Self-Injury Community

How to Talk to Someone About Self-Injury

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It's not easy to talk about self-injury; especially if you're the self-injurer. Here are some suggestions.

To stop your self-injurious behavior, you have to first realize that you have a problem, and then you have to communicate with others. Relationships, in any form, are extremely important. They are your structure, your foundation. You can get support from them which can help you overcome self-injury. I know it seems difficult to disclose your self-injury to others, but perhaps these tips on how to talk to someone about self-injury will make the process a little easier.

Talking to Someone About Self-Injury

It's not easy to talk about self-injury, especially if you're the self-injurer. Here are suggestions on how to talk to someone about self-harm.Telling someone you self-injure is not a spur of the moment conversation. It takes careful planning and consideration BEFORE talking to a friend or family member about your self-harm behaviors.

  • Locations, Location, Location!
    When talking to someone about your self-injury, make sure that you are in a comfortable, safe place. Plan for it. Set aside a lot of time, and make sure the person you're going to be disclosing to has plenty of time to talk as well. It is important that the conversation is not rushed or interrupted by other people. If this means leaving your house and going somewhere more private, do so, but make sure it is a place that you both will feel comfortable talking.
  • Express yourself!
    Make sure the person that you are talking to understands that you are disclosing this information to them because you trust, love, and want to share every aspect of yourself with them. Also, make it clear from the beginning that you are not looking for pity or using your self-injurious behavior as a manipulative tool. Letting someone know how you feel from the beginning will set a good foundation for your discussion.
  • Compassion counts!
    Hearing that someone you care about is suffering from self injury can be a shock to many people, especially if they don't understand what self injury is. You need to be understanding of their feelings. They may feel inadequate because they somehow allowed you to do this to yourself.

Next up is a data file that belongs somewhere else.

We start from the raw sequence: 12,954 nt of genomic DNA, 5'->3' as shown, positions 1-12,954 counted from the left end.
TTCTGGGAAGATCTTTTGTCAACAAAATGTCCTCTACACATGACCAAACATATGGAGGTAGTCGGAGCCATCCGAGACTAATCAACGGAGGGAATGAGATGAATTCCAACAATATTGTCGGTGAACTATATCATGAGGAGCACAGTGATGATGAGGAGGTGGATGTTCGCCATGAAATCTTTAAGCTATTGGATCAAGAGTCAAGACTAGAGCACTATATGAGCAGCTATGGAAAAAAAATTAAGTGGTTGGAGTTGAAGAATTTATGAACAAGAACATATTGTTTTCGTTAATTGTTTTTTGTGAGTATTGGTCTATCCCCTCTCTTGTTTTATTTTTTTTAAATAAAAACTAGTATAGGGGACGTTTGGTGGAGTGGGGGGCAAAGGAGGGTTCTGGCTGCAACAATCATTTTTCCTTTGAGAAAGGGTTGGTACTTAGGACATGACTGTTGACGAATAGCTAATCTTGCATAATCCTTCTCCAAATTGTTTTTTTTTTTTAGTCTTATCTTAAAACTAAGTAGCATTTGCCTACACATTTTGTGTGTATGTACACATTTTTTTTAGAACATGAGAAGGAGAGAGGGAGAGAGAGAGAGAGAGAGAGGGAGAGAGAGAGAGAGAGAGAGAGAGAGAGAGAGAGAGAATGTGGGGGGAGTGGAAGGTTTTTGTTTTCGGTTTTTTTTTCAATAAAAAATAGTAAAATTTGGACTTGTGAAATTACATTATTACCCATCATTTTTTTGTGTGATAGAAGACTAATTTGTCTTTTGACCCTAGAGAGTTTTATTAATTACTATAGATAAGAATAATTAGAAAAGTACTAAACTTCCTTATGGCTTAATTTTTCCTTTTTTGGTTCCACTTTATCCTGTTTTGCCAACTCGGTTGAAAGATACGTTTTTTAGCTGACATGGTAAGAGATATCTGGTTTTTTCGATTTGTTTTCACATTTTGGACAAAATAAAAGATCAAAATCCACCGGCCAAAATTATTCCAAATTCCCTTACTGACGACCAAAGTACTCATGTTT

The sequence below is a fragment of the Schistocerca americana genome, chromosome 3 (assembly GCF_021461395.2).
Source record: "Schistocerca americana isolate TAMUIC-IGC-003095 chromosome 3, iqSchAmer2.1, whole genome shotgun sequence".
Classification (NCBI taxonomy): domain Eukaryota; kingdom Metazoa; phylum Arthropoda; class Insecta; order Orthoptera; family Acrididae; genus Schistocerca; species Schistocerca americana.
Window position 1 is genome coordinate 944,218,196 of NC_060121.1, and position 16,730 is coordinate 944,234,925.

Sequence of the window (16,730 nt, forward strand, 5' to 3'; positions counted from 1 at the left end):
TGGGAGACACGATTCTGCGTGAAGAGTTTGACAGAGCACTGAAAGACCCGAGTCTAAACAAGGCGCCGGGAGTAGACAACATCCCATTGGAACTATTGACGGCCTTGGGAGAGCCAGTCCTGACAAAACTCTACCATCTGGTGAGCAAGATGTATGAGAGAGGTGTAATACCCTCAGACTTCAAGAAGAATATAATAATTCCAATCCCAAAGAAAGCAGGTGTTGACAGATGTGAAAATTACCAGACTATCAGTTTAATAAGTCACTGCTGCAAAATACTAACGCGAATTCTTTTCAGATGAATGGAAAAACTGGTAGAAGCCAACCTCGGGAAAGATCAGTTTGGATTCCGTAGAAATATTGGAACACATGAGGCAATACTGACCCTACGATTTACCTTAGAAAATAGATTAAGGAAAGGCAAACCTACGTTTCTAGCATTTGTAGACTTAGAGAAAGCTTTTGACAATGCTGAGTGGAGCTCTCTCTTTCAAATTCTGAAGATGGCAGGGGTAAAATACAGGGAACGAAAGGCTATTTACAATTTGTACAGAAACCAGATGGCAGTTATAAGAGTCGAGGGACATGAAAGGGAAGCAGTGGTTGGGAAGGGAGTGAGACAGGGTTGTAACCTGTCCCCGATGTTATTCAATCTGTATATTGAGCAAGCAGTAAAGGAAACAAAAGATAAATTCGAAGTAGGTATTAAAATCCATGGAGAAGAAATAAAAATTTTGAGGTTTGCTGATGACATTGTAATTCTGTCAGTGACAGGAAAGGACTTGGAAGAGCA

• Think before you speak!
    The way you choose to broach this issue will play a large role in the way the person you are talking to reacts. If you try to use your self-injury as a weapon against them in an argument, you will probably receive a bad reaction - not the sympathetic, understanding reaction that you want.
  • Everything in moderation!
    If you have been seeing a therapist or counselor about your SI, you might want them to sit in on your discussion. They already understand your behavior and may be able to explain it in a way the other person can understand. If they act as a moderator or intermediary, they may fend off possibly miscommunications or misunderstandings.
  • Be prepared!
    You've almost certainly dealt with the prejudices people have concerning SI. Many of these prejudices revolve around myths concerning what SI is. Before you begin discussing your self-injurious behavior with this person, gather as much information on it as you can, and be prepared to dispel their preconceived notions about self-injury. Printing up websites or getting pamphlets on the subject can be helpful reading material for the person you are going to talk to.
  • Be open!
    You wanted them to be understanding and accepting, but they also may need you to be willing to talk more about the self-injury than you had originally intended. Be prepared to answer their questions, even if the questions seem harsh and judgmental. They may ask if you want therapy, what they can do to help you, or why you self injure to begin with. Thinking about these questions, coming up with your own, and answering them before you sit down to talk can help get all your bases covered. Also, be open to their reactions, and let them know that it's okay to discuss their feelings as well as yours during the conversation.
  • Less is more!
    It's best to let them come to terms with your self-harm through a basic conversation. Don't shock them with the morbid details of emergency room trips or blood getting everywhere. If they are curious about the ways you self injure, try telling them in simple statements. For example, "I make cuts on my arms and legs," "I hit things with my fists," or "I burn myself."
  • Instincts!
    Feel the people out as you go. Disclose, but make sure to keep your wits about you. Do what you think is right. Discuss what you think they can handle.

About the author: Vanessa, is a self-injurer and started the self-injury website, "Blood Red."

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